Jimmy Westlake: Winter solstice | SteamboatToday.com

Jimmy Westlake: Winter solstice

Jimmy Westlake

— The winter solstice, marking the moment autumn ends and winter begins in the northern hemisphere, occurred Monday night at 10:47 p.m. The winter solstice is always a very happy day and a very SAD day. Here's why:

If the Earth sat upright on its rotational axis, the sun would simply hover over the Earth's equator all year long and we would not experience any seasonal changes. Instead, the 23.5-degree tilt of the Earth on its axis causes the sun to wander 23.5 degrees north of the equator and 23.5 degrees south of the equator. The dates of the two extremes are called the solstices. Solstice is a word that literally means "the sun stands still."

You see, the farther south the sun moves, the fewer hours of sunlight we enjoy each day in the northern hemisphere. As we approach the date of the winter solstice, our days become shorter and shorter as the sun heads south. If it kept going, we eventually would be cast into eternal night.

It is a happy day, indeed, when the sun bottoms out and begins to head north again. The ancient civilizations broke into wild celebration when the sun stopped heading south and "stood still" for a day. The Romans used to pull out all of the plugs and throw a huge party called Saturnalia. They celebrated the "birthday of the invincible sun." With each successive day after the winter solstice, the daylight hours grow longer and the promise of spring was in the frosty air.

Unfortunately, the news is not all good for folks who suffer from SAD, or seasonal affective disorder. The waning sunlight can cause some people to sink into the deep depression of SAD. For the two winters that I lived in Anchorage, Alaska, I felt the sting of SAD a little bit myself when the sun came up at 11 a.m. and set only four hours later at 3 p.m. The therapy for SAD is to sit for extended periods of time under bright artificial lighting. This seems to satisfy the body's need for sunlight and can pull SAD sufferers out of their deep, dark hole.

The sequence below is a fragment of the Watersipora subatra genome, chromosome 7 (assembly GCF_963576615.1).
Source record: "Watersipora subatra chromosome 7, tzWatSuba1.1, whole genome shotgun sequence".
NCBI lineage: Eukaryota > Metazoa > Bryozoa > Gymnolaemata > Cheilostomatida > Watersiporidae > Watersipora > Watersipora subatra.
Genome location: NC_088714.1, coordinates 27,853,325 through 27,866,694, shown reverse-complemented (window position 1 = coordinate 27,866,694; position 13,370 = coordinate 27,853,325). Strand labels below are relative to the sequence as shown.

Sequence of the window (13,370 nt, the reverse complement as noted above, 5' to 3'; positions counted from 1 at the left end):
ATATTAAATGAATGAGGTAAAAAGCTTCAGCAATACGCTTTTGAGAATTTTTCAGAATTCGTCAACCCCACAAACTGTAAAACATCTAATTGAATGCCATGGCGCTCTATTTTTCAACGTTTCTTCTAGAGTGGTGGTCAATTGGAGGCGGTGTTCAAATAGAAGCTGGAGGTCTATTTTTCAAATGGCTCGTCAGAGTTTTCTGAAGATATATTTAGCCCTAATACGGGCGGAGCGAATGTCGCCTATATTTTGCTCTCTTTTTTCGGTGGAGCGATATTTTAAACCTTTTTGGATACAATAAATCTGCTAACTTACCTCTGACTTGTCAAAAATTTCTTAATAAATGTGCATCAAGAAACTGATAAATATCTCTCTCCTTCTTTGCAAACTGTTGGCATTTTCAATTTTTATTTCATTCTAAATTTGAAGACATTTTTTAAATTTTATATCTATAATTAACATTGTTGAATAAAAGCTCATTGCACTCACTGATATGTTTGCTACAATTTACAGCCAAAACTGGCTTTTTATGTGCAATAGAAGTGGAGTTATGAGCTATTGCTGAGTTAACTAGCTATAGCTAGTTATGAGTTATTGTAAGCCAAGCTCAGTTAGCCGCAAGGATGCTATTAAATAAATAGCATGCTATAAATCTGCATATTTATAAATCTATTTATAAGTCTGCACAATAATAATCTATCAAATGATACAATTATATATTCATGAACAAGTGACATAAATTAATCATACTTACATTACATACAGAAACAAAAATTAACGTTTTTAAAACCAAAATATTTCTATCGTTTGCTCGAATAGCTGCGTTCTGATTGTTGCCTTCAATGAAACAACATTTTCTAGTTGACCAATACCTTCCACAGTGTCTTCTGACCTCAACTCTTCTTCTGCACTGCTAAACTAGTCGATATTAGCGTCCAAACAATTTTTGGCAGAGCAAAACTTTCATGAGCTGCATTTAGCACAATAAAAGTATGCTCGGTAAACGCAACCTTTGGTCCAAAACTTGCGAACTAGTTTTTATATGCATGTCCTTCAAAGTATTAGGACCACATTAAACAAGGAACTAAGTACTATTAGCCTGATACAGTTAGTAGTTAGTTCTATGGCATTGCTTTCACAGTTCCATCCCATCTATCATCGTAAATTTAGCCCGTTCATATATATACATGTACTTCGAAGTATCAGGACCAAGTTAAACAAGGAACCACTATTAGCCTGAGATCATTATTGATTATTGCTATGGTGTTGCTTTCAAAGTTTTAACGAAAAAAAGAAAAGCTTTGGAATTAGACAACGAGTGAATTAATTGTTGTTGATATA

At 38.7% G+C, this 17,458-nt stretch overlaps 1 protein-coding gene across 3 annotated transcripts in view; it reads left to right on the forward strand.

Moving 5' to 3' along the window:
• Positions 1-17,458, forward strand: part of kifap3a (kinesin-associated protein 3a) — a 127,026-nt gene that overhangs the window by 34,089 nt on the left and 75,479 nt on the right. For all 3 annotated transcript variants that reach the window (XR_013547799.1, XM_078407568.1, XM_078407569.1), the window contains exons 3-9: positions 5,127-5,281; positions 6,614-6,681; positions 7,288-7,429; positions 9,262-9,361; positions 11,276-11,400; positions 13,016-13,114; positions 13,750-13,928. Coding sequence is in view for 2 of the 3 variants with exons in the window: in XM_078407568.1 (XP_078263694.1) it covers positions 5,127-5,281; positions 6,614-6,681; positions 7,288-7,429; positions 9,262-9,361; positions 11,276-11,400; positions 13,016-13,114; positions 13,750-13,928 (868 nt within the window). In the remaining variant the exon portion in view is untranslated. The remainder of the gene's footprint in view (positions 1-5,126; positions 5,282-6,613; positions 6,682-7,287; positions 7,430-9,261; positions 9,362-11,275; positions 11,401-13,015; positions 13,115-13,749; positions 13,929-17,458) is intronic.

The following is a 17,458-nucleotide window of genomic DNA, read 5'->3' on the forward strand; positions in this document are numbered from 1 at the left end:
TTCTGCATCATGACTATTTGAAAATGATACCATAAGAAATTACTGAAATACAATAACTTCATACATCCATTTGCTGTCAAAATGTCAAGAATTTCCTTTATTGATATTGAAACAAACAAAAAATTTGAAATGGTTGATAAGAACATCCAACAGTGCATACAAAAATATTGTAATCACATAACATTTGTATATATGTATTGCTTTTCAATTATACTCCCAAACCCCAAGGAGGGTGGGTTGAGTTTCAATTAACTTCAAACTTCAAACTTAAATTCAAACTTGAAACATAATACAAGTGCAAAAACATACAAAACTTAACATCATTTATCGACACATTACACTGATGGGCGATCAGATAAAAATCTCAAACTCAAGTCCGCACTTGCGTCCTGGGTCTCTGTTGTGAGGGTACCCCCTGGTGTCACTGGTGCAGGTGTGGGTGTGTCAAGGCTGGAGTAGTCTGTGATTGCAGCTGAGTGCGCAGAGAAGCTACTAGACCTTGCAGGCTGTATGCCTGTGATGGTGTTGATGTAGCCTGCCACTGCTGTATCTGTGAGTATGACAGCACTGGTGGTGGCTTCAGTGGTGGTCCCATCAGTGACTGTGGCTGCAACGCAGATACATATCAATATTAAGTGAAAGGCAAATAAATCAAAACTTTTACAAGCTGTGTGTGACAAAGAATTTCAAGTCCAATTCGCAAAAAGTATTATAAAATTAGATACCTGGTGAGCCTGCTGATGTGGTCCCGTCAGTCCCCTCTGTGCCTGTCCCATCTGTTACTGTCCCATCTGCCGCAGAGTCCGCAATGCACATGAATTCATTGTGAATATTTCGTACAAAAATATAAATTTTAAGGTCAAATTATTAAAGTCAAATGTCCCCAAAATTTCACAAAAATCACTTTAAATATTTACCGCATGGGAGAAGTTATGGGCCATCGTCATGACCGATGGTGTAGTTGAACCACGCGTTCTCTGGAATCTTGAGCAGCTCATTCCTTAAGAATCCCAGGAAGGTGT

Evergreen trees have become a part of our seasonal celebrations because they symbolize the triumph of life over the cold and dark of winter. During these first few dark and dreary days of winter, it might help to remember that while we look forward to three months of winter, folks down under are doing just the opposite — looking forward to three months of summer.

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Westlake teaches astronomy and physics at Colorado Mountain College's Alpine Campus. He is an avid astronomer whose photographs and articles have been published around the world. Check out Jimmy's Web site at http://www.jwestlake.com.

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